Geology of Devil’s Canyon area, western Salton Trough, San Diego County

Wyatt Bartholomew

Wyatt Bartholomew
BS Candidate
Advisor: Dr. Dave Kimbrough

Monday, December 19th, 2016
CSL 422 – 9 am

Abstract
The Devil’s Canyon exposure is an outcrop of Miocene volcanic and sedimentary in the western Salton Trough near Ocotillo, California in San Diego County.   These rocks were mapped as part of the Jacumba Volcanics on the El Cajon 1:100 000 geologic map (Todd, 2004), while similar rocks nearby at Volcanic Hills and in the Coyote Mountains were mapped as Alverson Formation.  Volcanic rocks in all of these areas have a distinctive ‘adakitic’ chemistry and are underlain by sandstone/conglomerate sequences assigned to the Split Mountain Formation (Todd, 2004; Kimbrough & Camp, 2014; Carty, 2016).   The Devil’s Canyon stratigraphy outcrops over a ~2.5 km2 area and nonconformably overlies Late Cretaceous plutonic rock.  The volcanic/sedimentary stratigraphy here has a relatively uniform strike of ~N30°W with a dip of 20°NE.  This sequence is cut by two major north-trending and west dipping down-to-the-west normal faults each of which brings the Cretaceous basement back to the surface in the footwall of the faults.  Similar geometry but smaller displacement normal faults cut the sequence as well.  Four distinctive olivine-phyric dikes cut the bedded rocks.

A stratigraphic section was measured through the westernmost fault block to document the basic volcanic/sedimentary rock types preserved here.  The volcanic rocks are dominated by a variety of monomict and polymictic relatively silicic breccias.  Volcanic flows are subordinate.  A dominant rock type throughout the sequence is hornblende phyric high silica adakite.  A zircon U-Pb age from a sample collected near the base of the central block at Devil’s Canyon yielded a well-determined age of 17.1 ±0.2 Ma which correlates to zircon ages determined from Jacumba Volcanics at Table Mountain as well as Alverson Formation volcanic rocks in the Coyote Mountains (Morgan et al., 2012).  The Devil’s Canyon volcanic stratigraphy is distinct from Table Mountain or the Alverson Formation in the Coyote Mountains or Volcanic Hills due to the absence of extensive olivine phyric lava flows that dominate the basal parts of the volcanic stratigraphy in these other areas.  The olivine phyric dikes at Devil’s Canyon however are similar in petrology to the olivine-phyic flows at Table Mountain and elsewhere.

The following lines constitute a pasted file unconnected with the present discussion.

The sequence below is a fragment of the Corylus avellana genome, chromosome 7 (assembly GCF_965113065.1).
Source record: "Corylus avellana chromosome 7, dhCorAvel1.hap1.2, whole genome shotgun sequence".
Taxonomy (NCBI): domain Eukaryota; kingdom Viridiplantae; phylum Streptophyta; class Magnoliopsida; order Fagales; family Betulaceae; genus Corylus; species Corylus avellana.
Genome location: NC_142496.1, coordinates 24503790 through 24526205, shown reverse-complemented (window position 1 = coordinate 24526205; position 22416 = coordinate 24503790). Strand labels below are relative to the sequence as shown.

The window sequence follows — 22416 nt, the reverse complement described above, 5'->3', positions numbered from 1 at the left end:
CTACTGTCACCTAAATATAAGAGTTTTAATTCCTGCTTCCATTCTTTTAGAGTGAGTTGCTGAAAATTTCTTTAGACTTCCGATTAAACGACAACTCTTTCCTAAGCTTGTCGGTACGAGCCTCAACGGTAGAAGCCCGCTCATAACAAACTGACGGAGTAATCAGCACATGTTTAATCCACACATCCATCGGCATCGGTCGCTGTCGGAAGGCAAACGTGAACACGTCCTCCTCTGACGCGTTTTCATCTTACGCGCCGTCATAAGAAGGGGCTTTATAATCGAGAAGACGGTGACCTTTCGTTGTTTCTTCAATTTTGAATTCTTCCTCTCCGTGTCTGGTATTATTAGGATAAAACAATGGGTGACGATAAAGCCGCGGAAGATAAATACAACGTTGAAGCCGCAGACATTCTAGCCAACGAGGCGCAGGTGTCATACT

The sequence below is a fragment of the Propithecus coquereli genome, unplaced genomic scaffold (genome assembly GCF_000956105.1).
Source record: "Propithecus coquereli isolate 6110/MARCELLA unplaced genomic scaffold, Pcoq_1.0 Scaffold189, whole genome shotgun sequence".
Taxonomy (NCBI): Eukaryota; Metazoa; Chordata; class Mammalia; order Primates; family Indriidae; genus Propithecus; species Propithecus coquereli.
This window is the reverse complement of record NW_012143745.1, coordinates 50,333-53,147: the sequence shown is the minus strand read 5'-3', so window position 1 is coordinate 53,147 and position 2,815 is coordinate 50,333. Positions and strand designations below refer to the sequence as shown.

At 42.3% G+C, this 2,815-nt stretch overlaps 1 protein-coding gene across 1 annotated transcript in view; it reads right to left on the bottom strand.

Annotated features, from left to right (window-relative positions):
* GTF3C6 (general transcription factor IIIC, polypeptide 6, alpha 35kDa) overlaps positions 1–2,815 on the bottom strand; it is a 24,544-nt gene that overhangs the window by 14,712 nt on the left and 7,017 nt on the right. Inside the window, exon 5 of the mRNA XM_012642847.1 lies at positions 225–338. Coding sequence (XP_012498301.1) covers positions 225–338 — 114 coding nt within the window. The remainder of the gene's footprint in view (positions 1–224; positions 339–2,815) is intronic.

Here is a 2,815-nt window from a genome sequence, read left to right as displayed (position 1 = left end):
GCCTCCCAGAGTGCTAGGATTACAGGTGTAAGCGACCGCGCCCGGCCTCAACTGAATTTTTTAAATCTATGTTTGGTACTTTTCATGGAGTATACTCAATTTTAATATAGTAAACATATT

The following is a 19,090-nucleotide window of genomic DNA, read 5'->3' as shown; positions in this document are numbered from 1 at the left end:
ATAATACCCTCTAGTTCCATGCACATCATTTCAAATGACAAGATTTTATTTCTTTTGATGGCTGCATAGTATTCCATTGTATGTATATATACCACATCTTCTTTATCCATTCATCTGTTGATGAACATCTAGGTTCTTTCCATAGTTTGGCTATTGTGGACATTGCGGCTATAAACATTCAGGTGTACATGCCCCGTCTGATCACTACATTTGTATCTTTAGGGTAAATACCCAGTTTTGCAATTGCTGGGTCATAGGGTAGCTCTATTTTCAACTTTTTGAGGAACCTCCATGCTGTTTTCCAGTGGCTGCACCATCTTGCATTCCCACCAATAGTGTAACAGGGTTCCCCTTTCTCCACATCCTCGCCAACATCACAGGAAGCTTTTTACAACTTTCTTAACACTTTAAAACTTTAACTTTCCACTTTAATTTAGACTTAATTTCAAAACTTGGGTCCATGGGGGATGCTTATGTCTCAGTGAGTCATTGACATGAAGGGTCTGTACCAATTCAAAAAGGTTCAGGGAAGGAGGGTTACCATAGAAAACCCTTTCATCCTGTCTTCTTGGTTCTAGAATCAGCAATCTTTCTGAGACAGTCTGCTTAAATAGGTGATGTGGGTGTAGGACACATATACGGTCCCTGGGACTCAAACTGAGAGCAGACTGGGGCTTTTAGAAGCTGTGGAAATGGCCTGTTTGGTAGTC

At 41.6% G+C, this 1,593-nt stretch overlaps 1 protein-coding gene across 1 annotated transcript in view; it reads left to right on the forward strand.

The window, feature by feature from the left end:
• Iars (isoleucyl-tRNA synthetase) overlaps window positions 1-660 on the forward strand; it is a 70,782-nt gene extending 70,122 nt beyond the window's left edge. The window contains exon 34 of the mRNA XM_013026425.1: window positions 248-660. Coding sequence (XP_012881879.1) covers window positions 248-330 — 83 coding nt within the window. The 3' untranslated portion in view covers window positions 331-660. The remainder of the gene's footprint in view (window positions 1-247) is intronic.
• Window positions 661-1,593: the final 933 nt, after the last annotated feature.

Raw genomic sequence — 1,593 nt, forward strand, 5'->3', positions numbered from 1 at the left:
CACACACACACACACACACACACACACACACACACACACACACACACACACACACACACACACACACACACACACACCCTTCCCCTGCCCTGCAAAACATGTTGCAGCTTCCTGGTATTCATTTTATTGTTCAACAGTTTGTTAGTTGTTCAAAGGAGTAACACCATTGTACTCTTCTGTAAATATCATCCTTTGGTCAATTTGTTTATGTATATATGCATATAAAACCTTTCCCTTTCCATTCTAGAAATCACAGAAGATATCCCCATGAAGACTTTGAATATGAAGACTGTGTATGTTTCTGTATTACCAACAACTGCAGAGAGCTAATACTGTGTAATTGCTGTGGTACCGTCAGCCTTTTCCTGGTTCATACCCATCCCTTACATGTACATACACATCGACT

References

Carty, K., 2016, Petrochemistry of the Jacumba Volcanics at Devil’s Canyon, west of Ocotillo, California: San Diego State University Senior Report, Department of Geological Sciences.

Kimbrough, D.L., Camp, V.E., 2014, Middle Miocene high-magnesium andesite and high-silica adakite in the Jacumba Volcanics and Alverson Formation of San Diego and Imperial Counties, California: GSA Annual Meeting in Vancouver, British Columbia.

Morgan, J. R., Morgan, G. J. and Pecha, M., 2012, U/Pb dating of tuffs from the Alverson Volcanics in the Fossil Canyon and Painted Gorge areas of the Coyote Mountains, western Salton Trough, California: GSA, Abstract and Programs, Vol. 44, No. 3, p. 2.